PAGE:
I looked up worlds healthiest spices and cinnamon made the list. I love cinnamon, but I would rather have it with food not just mixed with water. I don't use enough of it to be really worried about having too much.
the only true research has been done on cinnamon and diabetes control. NO OTHER disease states. One study showed a positive result in lowering blood sugar levels, and 3 stuides showed nothing. SO CURRENTLY, there is insufficient reliable evidence to rate cinnamon. In most of these studies about 1-6 grams of cinnamon was used, which is about 1/2 to 1 teaspoon daily. the studies lasted about 4 months.
SO before you go out and start gulping down cinnamon--check with your doctor and realize you are probably doing NOTHING to benefit your health.
Cinnamon can be toxic to the liver at very high amounts.
The jury is still out. What it's starting to look like is that cinnamon might help people with really poorly controlled diabetes. If you don't have diabetes, though, it's probably not helpful. (Anything that helps diabetics control blood glucose will also help their cholesterol and triglyceride levels, but again, it's not going to do much for non-diabetics.) It's undergoing research, but it's still in the early stages, far too soon to start using it because of any possible benefits (other than making your food taste good.)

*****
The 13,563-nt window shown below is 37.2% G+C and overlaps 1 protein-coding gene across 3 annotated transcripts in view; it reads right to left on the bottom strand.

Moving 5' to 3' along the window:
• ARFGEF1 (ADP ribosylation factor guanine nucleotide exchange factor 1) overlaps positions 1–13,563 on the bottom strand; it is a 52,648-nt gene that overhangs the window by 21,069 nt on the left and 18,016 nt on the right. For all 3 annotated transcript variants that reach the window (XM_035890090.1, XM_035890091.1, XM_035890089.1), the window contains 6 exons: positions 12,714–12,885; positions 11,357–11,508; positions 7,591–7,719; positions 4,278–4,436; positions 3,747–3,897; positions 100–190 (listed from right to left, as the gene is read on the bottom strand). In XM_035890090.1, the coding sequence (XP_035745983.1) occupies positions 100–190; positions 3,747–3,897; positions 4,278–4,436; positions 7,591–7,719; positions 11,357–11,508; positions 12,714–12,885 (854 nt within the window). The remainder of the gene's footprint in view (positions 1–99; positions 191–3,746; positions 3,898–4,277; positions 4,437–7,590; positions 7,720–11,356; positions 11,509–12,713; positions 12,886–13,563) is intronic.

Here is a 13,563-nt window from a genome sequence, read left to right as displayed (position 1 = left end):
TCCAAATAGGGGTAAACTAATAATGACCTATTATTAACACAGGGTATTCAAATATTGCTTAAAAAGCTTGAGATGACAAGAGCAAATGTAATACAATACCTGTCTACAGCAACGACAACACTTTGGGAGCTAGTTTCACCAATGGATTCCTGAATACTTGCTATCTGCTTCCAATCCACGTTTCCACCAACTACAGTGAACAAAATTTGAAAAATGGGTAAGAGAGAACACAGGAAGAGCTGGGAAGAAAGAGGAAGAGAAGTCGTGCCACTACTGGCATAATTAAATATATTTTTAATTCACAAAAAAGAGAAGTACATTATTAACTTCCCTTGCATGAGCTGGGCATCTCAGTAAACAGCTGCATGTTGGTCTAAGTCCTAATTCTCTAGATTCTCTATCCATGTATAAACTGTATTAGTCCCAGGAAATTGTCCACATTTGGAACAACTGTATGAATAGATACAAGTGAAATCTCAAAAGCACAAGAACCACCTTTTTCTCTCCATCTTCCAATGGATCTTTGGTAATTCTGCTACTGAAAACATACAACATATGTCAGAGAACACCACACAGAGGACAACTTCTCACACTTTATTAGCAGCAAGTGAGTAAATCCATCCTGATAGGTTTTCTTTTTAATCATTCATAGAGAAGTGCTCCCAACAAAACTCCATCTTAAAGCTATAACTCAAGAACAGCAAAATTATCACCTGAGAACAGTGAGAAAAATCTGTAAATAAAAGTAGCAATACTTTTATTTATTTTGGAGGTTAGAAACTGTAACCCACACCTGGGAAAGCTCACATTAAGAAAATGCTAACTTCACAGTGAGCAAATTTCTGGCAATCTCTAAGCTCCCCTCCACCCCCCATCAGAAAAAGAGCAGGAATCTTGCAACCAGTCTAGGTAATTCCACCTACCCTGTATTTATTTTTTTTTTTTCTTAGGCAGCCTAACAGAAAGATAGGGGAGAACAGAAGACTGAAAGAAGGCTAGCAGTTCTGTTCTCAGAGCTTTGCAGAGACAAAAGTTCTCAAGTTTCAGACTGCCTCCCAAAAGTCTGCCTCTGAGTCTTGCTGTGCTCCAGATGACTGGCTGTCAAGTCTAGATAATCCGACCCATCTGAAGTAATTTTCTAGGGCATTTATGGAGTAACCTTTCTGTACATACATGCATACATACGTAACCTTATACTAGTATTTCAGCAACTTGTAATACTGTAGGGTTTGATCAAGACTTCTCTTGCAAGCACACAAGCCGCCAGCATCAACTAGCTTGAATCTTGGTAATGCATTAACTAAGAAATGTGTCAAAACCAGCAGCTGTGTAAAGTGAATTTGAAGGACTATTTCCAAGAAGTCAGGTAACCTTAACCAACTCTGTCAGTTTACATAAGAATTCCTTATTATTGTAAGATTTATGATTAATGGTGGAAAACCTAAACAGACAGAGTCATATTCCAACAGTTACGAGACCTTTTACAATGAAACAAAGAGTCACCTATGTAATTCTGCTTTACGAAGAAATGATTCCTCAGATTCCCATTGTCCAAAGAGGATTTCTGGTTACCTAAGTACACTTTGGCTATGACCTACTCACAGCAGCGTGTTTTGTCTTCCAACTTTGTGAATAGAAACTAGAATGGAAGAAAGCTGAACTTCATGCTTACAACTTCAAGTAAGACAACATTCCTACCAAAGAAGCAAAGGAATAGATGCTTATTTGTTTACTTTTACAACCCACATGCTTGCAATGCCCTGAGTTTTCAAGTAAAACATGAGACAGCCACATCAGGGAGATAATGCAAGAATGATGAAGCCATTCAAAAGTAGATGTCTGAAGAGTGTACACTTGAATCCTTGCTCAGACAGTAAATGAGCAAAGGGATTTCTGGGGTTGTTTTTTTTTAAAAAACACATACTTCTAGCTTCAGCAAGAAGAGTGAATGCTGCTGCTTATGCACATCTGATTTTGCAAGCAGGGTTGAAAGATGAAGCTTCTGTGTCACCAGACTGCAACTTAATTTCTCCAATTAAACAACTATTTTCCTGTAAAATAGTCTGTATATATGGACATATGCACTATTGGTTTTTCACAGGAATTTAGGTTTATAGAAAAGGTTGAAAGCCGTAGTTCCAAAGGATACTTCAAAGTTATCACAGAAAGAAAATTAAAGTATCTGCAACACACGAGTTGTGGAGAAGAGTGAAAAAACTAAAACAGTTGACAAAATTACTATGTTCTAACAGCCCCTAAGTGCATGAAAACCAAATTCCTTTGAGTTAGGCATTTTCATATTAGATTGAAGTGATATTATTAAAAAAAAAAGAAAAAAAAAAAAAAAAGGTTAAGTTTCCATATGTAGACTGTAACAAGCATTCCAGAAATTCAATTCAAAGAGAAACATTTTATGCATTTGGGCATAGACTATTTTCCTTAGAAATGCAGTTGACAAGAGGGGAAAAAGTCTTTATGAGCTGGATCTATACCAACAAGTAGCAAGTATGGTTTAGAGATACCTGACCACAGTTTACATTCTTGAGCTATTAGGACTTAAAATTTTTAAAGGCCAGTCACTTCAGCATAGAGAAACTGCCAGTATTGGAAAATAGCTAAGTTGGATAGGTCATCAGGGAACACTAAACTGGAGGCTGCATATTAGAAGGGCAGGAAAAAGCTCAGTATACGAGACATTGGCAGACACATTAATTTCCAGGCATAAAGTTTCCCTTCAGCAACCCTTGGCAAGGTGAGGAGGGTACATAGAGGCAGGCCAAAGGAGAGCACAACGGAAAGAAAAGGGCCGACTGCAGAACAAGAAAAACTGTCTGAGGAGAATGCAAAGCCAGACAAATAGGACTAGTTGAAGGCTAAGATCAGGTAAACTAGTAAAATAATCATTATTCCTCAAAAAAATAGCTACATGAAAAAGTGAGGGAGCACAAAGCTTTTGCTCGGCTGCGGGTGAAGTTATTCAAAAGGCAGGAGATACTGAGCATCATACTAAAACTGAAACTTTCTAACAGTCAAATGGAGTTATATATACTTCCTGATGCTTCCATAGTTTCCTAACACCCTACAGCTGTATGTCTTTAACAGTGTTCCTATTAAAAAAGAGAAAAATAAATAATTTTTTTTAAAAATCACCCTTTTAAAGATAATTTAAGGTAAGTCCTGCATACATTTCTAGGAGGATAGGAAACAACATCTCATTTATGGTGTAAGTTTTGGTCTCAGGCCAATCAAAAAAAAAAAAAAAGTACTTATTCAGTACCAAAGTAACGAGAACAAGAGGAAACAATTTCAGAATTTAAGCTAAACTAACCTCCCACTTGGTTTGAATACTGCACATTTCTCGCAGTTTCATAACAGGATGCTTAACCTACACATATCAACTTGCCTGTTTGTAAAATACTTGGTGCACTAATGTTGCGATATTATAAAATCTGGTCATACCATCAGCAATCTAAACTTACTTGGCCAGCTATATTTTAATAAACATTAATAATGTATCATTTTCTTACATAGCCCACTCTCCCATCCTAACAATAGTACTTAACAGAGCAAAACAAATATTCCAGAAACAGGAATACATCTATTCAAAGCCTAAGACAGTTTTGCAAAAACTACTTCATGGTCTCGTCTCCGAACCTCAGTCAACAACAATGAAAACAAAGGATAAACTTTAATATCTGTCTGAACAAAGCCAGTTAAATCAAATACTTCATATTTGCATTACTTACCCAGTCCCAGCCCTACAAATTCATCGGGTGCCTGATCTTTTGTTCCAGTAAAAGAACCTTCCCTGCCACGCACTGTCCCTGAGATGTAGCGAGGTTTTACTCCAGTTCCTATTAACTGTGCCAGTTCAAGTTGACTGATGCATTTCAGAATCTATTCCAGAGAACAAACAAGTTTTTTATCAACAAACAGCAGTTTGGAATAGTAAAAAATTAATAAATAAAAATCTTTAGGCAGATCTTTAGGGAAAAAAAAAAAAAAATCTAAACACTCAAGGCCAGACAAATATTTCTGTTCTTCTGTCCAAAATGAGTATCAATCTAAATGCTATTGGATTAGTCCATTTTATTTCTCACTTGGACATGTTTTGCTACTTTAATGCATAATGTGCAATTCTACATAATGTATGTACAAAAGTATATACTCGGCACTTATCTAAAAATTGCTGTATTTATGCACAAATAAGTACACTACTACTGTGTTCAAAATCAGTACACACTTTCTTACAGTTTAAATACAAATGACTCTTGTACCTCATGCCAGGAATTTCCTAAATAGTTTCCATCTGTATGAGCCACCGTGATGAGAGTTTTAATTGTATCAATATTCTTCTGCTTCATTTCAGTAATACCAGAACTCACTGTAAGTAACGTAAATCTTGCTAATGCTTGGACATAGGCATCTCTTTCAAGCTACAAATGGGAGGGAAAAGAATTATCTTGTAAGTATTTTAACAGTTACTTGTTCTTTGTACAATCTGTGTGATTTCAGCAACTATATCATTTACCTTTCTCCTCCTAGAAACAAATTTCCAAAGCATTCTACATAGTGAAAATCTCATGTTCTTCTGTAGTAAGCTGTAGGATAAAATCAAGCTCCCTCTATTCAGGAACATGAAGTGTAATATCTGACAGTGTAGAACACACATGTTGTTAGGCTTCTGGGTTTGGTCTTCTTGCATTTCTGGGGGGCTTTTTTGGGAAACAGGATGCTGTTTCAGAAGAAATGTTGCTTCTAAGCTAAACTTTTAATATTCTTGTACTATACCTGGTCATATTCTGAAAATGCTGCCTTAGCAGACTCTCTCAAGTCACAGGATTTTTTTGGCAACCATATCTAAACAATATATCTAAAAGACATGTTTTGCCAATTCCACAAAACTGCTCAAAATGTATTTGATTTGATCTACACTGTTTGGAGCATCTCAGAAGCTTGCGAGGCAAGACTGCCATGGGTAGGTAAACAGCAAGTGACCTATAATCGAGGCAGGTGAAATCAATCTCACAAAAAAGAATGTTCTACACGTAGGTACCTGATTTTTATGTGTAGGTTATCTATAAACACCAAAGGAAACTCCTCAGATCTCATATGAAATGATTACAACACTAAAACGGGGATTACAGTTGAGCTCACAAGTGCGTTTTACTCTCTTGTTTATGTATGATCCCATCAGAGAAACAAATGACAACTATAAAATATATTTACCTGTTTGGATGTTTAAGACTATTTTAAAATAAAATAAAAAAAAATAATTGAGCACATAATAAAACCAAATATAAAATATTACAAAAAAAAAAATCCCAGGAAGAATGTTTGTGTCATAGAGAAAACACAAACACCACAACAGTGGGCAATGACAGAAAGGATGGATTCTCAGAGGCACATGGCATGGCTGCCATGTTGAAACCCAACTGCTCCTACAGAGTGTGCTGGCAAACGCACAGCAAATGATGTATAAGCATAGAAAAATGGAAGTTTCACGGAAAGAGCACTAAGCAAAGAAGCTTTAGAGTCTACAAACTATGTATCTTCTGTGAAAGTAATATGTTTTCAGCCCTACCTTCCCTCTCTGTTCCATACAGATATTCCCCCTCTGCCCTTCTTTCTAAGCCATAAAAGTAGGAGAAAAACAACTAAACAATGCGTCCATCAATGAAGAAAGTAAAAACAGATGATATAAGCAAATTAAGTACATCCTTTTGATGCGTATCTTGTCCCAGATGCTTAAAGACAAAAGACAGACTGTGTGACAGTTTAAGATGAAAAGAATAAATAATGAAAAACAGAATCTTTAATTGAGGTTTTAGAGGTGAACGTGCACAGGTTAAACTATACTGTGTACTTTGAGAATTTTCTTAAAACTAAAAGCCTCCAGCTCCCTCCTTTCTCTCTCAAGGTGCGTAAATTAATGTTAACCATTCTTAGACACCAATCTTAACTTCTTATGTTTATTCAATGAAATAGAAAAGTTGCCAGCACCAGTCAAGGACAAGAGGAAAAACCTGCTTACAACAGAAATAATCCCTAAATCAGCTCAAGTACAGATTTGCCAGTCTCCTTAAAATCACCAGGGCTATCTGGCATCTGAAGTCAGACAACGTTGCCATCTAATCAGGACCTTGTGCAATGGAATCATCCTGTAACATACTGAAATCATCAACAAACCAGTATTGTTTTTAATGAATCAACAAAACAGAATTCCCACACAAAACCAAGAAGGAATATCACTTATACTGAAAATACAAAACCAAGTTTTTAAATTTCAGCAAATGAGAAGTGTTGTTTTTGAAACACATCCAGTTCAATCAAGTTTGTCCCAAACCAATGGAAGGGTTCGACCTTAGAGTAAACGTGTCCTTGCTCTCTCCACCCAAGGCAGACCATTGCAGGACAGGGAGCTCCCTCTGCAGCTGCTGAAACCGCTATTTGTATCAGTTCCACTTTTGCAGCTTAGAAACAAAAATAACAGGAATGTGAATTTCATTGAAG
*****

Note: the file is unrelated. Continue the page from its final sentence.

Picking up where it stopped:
It can be toxic in large amounts, but nobody knows how large. Again, it's early in the research. All the information I've seen says it's really not advisable to use it except as a spice.
How much cinnamon are you eating? My guess, if you're only eating it as a seasoning, it probably isn't enough to really affect anything.
11/25/10 4:10 P
I have conflicting reports about the health benefits of taking cinnamon. Some say it is good for your heart, helps control diabetes/insulin, anti-fungal properties, digestive system and arthritis. Other reports say that it can thin blood too much and may be toxic to your liver. Does anyone have any info about this?
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